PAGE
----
The task of gastric acid
In the fundus and corpus area of the stomach, the cells of the stomach mucosa secrete hydrochloric acid (HCl), which is the main component of gastric juice. Here, the hydrochloric acid reaches a concentration of up to 150 mM, which allows the pH value to drop locally to values below 1.0. This low pH value prevents the growth of bacteria and other pathogens.
In addition, proteins contained in the food pulp denature (= the structure is destroyed) in an acidic environment and can thus be more easily split by peptidases. Another important function of gastric acid is the activation of the inactive pepsinogen, which is produced by the main cells of the stomach mucosa, to pepsin, a peptidase that cleaves proteins taken in with food. Parietal cells in the mucosa produce HCl by secreting hydrogen protons into the gastric lumen via H+K+-ATPases (“proton pumps”) in the apical (upper) membrane of the activated parietal cells.
The proton concentration in the gastric juice can be up to 150 mmol/l and is thus 106 times higher than in blood. Chloride ions follow the protons via apical chloride channels into the stomach lumen and HCl is formed. The speed-determining step of the hydrochloric acid secretion is the incorporation of the proton pumps into the apical membrane of the document cells: in the resting state, the H+K+-ATPases are stored in tubulovesicles, after activation they fuse with the cell membrane.
Renunciation of the gastric juice
In the glands of the stomach mucosa there are different types of cells, the secondary cells, parietal cells, main cells and endocrine cells. Together they produce 2-3 l of gastric juice a day, an isotonic liquid whose main components are hydrochloric acid, pepsinogens, mucus, bicarbonate and intrinsic factor. The pH value of the gastric juice is largely determined by the gastric acid and varies between 1 and 7 depending on the acid production. The secretion is adjusted to the need and thus a small amount of gastric juice is continuously secreted during the interdigestive phases (phases between meals), while maximum secretion occurs after food intake. The production of gastric juice is subject to a complex endocrine regulation, which is controlled by a multitude of gastrointestinal hormones and neurotransmitters: Gastrin, histamine and acetylcholine promote the secretion of gastric juice, whereas somatostatin, GIP (gastric inhibitory protein), secretin, CCK (cholecystokinin) and prostaglandin E2 have an inhibitory effect.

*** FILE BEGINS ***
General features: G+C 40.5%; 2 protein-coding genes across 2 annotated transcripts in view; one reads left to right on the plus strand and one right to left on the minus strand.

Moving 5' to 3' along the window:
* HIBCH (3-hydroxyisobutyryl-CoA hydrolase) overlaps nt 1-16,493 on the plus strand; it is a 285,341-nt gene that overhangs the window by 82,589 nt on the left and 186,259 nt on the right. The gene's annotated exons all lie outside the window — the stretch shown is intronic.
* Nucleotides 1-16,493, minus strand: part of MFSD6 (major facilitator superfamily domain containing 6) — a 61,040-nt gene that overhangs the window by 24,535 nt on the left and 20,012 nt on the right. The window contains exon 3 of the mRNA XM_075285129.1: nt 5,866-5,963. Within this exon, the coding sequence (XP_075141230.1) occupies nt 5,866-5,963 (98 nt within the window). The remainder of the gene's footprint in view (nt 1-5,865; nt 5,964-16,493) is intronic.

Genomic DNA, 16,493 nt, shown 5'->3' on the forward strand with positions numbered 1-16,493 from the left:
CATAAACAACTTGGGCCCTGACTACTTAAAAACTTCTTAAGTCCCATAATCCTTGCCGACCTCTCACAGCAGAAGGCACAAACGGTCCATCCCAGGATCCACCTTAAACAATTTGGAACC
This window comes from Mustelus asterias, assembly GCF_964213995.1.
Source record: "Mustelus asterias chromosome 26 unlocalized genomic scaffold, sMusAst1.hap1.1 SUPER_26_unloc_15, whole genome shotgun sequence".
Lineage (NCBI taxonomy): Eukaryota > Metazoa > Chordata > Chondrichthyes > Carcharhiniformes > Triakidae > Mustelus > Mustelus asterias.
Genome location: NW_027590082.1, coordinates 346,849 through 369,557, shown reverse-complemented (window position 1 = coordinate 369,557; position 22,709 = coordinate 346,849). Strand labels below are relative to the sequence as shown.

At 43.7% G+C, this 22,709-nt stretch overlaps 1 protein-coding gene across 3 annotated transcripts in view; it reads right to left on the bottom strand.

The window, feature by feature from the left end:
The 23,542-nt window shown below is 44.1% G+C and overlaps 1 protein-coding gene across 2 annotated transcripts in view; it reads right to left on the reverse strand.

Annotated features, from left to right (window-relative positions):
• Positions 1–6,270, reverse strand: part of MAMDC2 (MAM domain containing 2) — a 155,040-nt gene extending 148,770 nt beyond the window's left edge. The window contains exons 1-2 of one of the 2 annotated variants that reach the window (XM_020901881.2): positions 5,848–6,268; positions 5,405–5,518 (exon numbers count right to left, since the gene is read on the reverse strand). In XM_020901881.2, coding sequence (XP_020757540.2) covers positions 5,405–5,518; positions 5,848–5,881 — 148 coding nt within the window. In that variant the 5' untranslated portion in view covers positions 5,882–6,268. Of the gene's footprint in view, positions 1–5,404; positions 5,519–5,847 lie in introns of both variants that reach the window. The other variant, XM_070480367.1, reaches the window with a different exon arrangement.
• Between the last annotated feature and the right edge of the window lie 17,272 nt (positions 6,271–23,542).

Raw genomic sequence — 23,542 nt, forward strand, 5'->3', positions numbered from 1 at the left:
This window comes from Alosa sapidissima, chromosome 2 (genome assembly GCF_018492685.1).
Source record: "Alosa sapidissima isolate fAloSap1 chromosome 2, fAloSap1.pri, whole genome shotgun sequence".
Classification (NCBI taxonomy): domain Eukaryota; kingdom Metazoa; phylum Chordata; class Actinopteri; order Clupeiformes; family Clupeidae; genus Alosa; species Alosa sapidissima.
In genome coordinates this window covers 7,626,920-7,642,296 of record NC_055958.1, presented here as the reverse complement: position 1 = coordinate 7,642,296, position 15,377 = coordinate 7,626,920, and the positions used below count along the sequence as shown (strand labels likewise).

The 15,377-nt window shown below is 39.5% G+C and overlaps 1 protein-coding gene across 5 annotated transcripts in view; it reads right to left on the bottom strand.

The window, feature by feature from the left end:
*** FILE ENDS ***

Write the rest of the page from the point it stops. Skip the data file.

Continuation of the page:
Task of the stomach gatekeeper
The stomach gate (pylorus) consists of ring-shaped smooth muscles that form a strong sphincter muscle (M. sphinkter pylori) at the exit of the stomach, thus separating the stomach from the duodenum. The task of the pylorus is to transport the homogenised food pulp in the stomach in portions into the duodenum by rhythmic contractions. It also prevents the intestinal contents from flowing back into the stomach. The opening of the pylorus is controlled by the nervus vagus by a reflex (pyloric reflex) which triggers peristaltic contraction waves, allowing small portions (bolus) of the stomach contents (chyme) to enter the duodenum. In addition, the pyloric area contains glands that secrete a basic secretion that serves to neutralize the acidic food pulp.